For a long time, Dairy farming and farming in general had a lot to answer for in animal welfare standards across the industries as a whole. The thinking in general was, bigger equals better, with no thought of the animals or the land in general.
Or so it would seem by the way the issue is reported on. There is one part of the dairy industry where this hasn’t been the case. Ever. The distinguishment here comes between the much and rightly maligned, big dairy, and the smaller farms. The differences have been written about in length in our article here. In small dairy, it has been understood for a long time that a happy animal produces better products and therefore can help create a demand on the higher end of the industry. Not to mention the conscience of the farmers who create bonds with their animals.
The criticisms of the dairy industry are necessary. Without criticism nothing would ever change or get better.
The three big ones are; bulls being slaughtered from birth, calves being separated from mothers and terrible living conditions.
One big criticism of the industry is that when male calves are birthed, they taken immediately to slaughter because there simply isn’t a need for them on dairy farms, and this practice is unnecessary cruel and wasteful.
There has been a lot of work done in this area, and many of our farms now have techniques that minimise or eradicate the chances of bulls being born.
One such technique, was described to me by Nick at Park Farm; “We are using sexed semen to increase the ratio of female to males and all females are reared for milk production. We treat all animals as individuals and like to feel they lead happy lives. Happy cows makes for happy cheese!” he also described that the temperature at which the mothers are kept can increase the chances of a female calf.
As far as waste is concerned, often on bigger dairy farms the bulls will be taken to slaughter and not used for anything which is incredibly wasteful as Becky on Hafod farm told us. On their farm in West Wales they their bulls produce high end veal. This way the calves are also involved in the herd for a time before they’re sent to production.
The practice of separating calves from mothers at birth was one born out of economic need. A suckling calf uses 2000l per cow adding up to roughly £500 of revenue losses. However lots of farms are experimenting with keeping calves with mothers for longer and selling their milk at higher prices to make up for losses.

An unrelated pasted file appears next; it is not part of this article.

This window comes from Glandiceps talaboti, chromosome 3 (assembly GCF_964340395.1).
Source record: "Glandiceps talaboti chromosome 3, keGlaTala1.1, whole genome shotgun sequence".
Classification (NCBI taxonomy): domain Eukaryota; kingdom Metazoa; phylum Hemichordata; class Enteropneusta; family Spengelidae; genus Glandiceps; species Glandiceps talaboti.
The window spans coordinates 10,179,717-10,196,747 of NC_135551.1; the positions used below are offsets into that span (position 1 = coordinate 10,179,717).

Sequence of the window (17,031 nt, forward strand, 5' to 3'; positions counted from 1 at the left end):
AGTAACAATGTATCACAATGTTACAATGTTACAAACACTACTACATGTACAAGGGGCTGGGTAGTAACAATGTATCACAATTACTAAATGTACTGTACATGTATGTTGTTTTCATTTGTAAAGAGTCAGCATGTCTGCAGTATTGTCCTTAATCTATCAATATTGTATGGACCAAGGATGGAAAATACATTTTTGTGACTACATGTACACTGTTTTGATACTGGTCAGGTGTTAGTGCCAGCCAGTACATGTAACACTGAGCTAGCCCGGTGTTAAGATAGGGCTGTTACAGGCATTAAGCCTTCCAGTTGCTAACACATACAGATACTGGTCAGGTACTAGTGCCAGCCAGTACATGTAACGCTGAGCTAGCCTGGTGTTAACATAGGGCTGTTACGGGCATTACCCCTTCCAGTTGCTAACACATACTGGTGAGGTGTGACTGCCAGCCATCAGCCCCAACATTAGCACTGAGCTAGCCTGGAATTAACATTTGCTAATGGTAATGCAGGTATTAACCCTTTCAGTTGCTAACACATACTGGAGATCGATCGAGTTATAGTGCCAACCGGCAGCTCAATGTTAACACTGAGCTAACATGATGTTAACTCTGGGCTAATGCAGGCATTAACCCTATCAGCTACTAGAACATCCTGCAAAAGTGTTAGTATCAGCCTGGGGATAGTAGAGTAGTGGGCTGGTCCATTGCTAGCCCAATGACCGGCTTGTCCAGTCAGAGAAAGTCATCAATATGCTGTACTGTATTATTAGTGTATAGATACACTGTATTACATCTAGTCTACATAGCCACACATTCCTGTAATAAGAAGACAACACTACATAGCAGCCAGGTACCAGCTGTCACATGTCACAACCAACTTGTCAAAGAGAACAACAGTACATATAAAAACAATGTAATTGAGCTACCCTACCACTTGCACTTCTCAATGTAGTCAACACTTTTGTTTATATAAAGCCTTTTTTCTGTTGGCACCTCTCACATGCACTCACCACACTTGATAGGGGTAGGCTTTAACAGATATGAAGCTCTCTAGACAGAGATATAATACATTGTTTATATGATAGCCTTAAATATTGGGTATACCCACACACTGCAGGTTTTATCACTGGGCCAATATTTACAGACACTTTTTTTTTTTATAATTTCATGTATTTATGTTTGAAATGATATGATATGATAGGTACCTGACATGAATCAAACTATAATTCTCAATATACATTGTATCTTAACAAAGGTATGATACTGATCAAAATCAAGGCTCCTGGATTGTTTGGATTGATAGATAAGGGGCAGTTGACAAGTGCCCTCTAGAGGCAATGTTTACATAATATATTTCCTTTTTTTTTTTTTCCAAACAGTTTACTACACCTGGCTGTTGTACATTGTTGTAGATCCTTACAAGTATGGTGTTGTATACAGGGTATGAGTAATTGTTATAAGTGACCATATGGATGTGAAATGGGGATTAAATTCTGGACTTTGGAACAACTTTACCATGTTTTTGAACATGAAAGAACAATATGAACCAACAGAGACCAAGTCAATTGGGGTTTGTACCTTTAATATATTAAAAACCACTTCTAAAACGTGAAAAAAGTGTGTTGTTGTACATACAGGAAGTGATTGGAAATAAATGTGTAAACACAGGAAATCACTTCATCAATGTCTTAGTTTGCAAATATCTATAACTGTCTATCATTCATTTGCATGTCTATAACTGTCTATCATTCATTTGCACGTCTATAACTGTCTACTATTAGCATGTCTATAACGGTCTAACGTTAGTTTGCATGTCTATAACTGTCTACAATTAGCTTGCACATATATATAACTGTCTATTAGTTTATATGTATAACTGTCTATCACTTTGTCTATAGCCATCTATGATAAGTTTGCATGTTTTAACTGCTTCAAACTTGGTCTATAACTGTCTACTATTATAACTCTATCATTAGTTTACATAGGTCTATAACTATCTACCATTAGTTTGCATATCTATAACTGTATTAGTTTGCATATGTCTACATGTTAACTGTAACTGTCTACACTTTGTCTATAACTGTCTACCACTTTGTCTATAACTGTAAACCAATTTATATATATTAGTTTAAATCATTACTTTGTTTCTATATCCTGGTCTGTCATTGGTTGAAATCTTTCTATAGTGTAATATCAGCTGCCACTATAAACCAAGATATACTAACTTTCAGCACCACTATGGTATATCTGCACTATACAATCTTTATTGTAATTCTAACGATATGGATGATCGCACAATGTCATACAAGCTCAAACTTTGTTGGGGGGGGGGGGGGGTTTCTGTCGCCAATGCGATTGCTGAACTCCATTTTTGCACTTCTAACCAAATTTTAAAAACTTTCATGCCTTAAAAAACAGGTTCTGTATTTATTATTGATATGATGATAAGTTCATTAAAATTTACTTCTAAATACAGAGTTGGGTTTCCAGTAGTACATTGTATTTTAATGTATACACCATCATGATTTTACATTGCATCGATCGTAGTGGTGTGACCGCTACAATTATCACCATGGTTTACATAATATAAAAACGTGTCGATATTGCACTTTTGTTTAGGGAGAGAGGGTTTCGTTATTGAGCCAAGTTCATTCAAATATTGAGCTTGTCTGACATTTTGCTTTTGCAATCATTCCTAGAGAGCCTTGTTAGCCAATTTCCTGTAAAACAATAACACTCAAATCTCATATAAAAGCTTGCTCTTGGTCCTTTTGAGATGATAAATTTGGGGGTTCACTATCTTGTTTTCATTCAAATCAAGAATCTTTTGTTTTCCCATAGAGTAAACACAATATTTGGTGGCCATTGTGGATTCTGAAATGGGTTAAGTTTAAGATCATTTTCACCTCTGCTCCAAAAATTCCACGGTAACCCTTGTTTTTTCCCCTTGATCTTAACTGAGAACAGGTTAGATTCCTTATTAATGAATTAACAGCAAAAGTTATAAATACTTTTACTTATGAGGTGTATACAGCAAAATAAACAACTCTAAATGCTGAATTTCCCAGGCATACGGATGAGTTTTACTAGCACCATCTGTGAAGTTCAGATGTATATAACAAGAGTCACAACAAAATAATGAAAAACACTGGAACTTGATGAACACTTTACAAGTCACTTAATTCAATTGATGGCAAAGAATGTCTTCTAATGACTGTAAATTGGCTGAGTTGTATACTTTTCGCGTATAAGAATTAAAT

At Hafod farm, they keep calves with mothers if possible. However when not possible they assign calves surrogate mothers, Becky described her farm as “like a community, if the calves are removed they’re never too far from their mothers on their relatively small farm. Cows live in herds and this community living keeps the cows and the calves happy”.
There’s a lot of research being done into when is best to remove calves from their mothers. Some suggest immediately, however thinking seems now to be longer equals better. Whichever way the coin falls though be confident in the knowledge that small farms are willing and able to respond to any research done and make the best possible choices for the welfare of the animals.
If you’ve read our article on regenerative farming, you’ll know there’s a big difference between small and large dairy farms. The videos you see of cows being packed in like sardines are filmed at the latter.
At these farms, animals often get little to no outdoors time. As previously mentioned, the smaller farms that produce artisan cheese in the UK more closely resemble the idealistic image of cows grazing in large fields where in reality, indoor time is more marginalised. As Nick, from Park Farm said “happy cows make happy cheese”.
You might be saying after this, "great, I'm glad that all of this work is being done, but what is it you're doing?". cheesegeek, as you can probably tell, is committed to running in the most ethical way possible and continue to encourage these progressive practices. We won't ever put a cheese in a box where ethical farming or sustainable practices aren't being used and worked on.
The artisan cheese industry is an incredibly progressive industry that's been built on self criticism and awareness, particularly in the last few years. Endless time, money and effort has gone into making farms the best possible place for animals and the environment. Long may that continue.